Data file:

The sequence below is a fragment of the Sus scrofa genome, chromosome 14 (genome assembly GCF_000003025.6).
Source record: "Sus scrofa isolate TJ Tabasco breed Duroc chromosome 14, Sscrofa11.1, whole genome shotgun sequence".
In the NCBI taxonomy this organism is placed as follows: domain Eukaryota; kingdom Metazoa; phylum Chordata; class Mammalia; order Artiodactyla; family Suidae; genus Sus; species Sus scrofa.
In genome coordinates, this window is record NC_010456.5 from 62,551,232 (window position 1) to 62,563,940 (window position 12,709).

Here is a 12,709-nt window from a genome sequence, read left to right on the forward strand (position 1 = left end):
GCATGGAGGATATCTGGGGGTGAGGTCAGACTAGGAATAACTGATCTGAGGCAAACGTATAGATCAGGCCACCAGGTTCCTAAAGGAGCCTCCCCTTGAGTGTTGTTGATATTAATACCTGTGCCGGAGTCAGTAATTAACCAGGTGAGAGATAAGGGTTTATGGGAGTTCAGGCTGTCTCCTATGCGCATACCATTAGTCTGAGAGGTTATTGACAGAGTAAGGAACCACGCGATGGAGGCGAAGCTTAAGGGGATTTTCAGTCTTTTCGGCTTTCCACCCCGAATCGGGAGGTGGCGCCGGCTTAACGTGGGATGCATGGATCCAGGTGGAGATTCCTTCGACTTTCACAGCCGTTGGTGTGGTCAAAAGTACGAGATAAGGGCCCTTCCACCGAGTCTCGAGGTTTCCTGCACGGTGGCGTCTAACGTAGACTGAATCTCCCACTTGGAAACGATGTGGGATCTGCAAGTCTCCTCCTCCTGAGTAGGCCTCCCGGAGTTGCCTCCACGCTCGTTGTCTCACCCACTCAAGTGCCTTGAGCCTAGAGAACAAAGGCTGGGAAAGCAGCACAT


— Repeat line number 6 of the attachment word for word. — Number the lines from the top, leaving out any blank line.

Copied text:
GCATGGAGGATATCTGGGGGTGAGGTCAGACTAGGAATAACTGATCTGAGGCAAACGTATAGATCAGGCCACCAGGTTCCTAAAGGAGCCTCCCCTTGAGTGTTGTTGATATTAATACCTGTGCCGGAGTCAGTAATTAACCAGGTGAGAGATAAGGGTTTATGGGAGTTCAGGCTGTCTCCTATGCGCATACCATTAGTCTGAGAGGTTATTGACAGAGTAAGGAACCACGCGATGGAGGCGAAGCTTAAGGGGATTTTCAGTCTTTTCGGCTTTCCACCCCGAATCGGGAGGTGGCGCCGGCTTAACGTGGGATGCATGGATCCAGGTGGAGATTCCTTCGACTTTCACAGCCGTTGGTGTGGTCAAAAGTACGAGATAAGGGCCCTTCCACCGAGTCTCGAGGTTTCCTGCACGGTGGCGTCTAACGTAGACTGAATCTCCCACTTGGAAACGATGTGGGATCTGCAAGTCTCCTCCTCCTGAGTAGGCCTCCCGGAGTTGCCTCCACGCTCGTTGTCTCACCCACTCAAGTGCCTTGAGCCTAGAGAACAAAGGCTGGGAAAGCAGCACAT